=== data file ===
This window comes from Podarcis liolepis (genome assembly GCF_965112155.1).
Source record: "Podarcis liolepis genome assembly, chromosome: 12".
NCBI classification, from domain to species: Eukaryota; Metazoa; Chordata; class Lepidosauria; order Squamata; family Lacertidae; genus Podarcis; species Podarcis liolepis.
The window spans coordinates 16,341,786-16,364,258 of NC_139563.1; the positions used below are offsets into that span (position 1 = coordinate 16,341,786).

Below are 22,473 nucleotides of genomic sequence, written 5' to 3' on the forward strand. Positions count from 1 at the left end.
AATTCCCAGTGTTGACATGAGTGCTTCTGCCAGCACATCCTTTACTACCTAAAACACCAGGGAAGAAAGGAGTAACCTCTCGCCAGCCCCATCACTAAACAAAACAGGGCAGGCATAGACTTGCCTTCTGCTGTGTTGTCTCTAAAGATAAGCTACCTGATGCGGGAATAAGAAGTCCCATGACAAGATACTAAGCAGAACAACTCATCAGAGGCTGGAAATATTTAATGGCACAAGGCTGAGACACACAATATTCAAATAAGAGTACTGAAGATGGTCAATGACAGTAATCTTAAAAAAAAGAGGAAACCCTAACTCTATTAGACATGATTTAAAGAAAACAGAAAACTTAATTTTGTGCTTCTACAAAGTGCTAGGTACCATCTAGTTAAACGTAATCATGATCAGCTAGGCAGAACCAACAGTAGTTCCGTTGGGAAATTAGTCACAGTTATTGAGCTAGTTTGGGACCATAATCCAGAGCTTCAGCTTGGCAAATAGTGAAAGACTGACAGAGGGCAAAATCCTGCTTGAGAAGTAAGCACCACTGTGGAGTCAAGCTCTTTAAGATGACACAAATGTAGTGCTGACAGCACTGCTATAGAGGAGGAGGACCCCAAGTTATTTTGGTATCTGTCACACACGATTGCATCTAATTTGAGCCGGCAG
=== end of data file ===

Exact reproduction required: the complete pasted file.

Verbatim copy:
This window comes from Podarcis liolepis (genome assembly GCF_965112155.1).
Source record: "Podarcis liolepis genome assembly, chromosome: 12".
NCBI classification, from domain to species: Eukaryota; Metazoa; Chordata; class Lepidosauria; order Squamata; family Lacertidae; genus Podarcis; species Podarcis liolepis.
The window spans coordinates 16,341,786-16,364,258 of NC_139563.1; the positions used below are offsets into that span (position 1 = coordinate 16,341,786).

Below are 22,473 nucleotides of genomic sequence, written 5' to 3' on the forward strand. Positions count from 1 at the left end.
AATTCCCAGTGTTGACATGAGTGCTTCTGCCAGCACATCCTTTACTACCTAAAACACCAGGGAAGAAAGGAGTAACCTCTCGCCAGCCCCATCACTAAACAAAACAGGGCAGGCATAGACTTGCCTTCTGCTGTGTTGTCTCTAAAGATAAGCTACCTGATGCGGGAATAAGAAGTCCCATGACAAGATACTAAGCAGAACAACTCATCAGAGGCTGGAAATATTTAATGGCACAAGGCTGAGACACACAATATTCAAATAAGAGTACTGAAGATGGTCAATGACAGTAATCTTAAAAAAAAGAGGAAACCCTAACTCTATTAGACATGATTTAAAGAAAACAGAAAACTTAATTTTGTGCTTCTACAAAGTGCTAGGTACCATCTAGTTAAACGTAATCATGATCAGCTAGGCAGAACCAACAGTAGTTCCGTTGGGAAATTAGTCACAGTTATTGAGCTAGTTTGGGACCATAATCCAGAGCTTCAGCTTGGCAAATAGTGAAAGACTGACAGAGGGCAAAATCCTGCTTGAGAAGTAAGCACCACTGTGGAGTCAAGCTCTTTAAGATGACACAAATGTAGTGCTGACAGCACTGCTATAGAGGAGGAGGACCCCAAGTTATTTTGGTATCTGTCACACACGATTGCATCTAATTTGAGCCGGCAG